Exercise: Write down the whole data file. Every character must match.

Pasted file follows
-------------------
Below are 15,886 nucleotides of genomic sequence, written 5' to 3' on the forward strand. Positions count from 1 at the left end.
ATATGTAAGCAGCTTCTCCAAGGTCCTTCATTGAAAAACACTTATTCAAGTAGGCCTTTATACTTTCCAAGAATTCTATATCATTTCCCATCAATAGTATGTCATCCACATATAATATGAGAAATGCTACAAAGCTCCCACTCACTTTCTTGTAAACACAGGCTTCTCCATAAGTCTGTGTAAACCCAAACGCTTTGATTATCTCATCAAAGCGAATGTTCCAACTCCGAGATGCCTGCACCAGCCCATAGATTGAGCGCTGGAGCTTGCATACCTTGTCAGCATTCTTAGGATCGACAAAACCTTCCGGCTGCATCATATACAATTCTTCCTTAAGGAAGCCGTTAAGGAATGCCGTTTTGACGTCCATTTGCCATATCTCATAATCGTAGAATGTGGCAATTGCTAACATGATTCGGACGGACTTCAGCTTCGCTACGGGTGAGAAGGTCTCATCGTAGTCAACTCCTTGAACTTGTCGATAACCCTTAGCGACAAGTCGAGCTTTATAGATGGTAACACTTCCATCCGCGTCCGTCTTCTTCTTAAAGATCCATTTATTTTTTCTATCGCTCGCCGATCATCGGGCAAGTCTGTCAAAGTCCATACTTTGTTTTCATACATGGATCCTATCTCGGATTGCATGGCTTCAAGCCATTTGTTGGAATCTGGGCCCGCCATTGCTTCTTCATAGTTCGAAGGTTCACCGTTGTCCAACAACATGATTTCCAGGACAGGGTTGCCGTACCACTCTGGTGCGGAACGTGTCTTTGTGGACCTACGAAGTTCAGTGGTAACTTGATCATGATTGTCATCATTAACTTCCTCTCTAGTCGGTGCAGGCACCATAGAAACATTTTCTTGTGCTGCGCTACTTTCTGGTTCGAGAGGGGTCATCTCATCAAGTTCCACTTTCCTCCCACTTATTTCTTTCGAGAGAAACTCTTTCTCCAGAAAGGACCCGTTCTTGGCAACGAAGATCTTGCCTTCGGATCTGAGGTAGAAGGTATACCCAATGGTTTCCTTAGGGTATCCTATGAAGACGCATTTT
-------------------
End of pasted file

Below are 15,886 nucleotides of genomic sequence, written 5' to 3' on the forward strand. Positions count from 1 at the left end.
ATATGTAAGCAGCTTCTCCAAGGTCCTTCATTGAAAAACACTTATTCAAGTAGGCCTTTATACTTTCCAAGAATTCTATATCATTTCCCATCAATAGTATGTCATCCACATATAATATGAGAAATGCTACAAAGCTCCCACTCACTTTCTTGTAAACACAGGCTTCTCCATAAGTCTGTGTAAACCCAAACGCTTTGATTATCTCATCAAAGCGAATGTTCCAACTCCGAGATGCCTGCACCAGCCCATAGATTGAGCGCTGGAGCTTGCATACCTTGTCAGCATTCTTAGGATCGACAAAACCTTCCGGCTGCATCATATACAATTCTTCCTTAAGGAAGCCGTTAAGGAATGCCGTTTTGACGTCCATTTGCCATATCTCATAATCGTAGAATGTGGCAATTGCTAACATGATTCGGACGGACTTCAGCTTCGCTACGGGTGAGAAGGTCTCATCGTAGTCAACTCCTTGAACTTGTCGATAACCCTTAGCGACAAGTCGAGCTTTATAGATGGTAACACTTCCATCCGCGTCCGTCTTCTTCTTAAAGATCCATTTATTTTTTCTATCGCTCGCCGATCATCGGGCAAGTCTGTCAAAGTCCATACTTTGTTTTCATACATGGATCCTATCTCGGATTGCATGGCTTCAAGCCATTTGTTGGAATCTGGGCCCGCCATTGCTTCTTCATAGTTCGAAGGTTCACCGTTGTCCAACAACATGATTTCCAGGACAGGGTTGCCGTACCACTCTGGTGCGGAACGTGTCTTTGTGGACCTACGAAGTTCAGTGGTAACTTGATCATGATTGTCATCATTAACTTCCTCTCTAGTCGGTGCAGGCACCATAGAAACATTTTCTTGTGCTGCGCTACTTTCTGGTTCGAGAGGGGTCATCTCATCAAGTTCCACTTTCCTCCCACTTATTTCTTTCGAGAGAAACTCTTTCTCCAGAAAGGACCCGTTCTTGGCAACGAAGATCTTGCCTTCGGATCTGAGGTAGAAGGTATACCCAATGGTTTCCTTAGGGTATCCTATGAAGACGCATTTT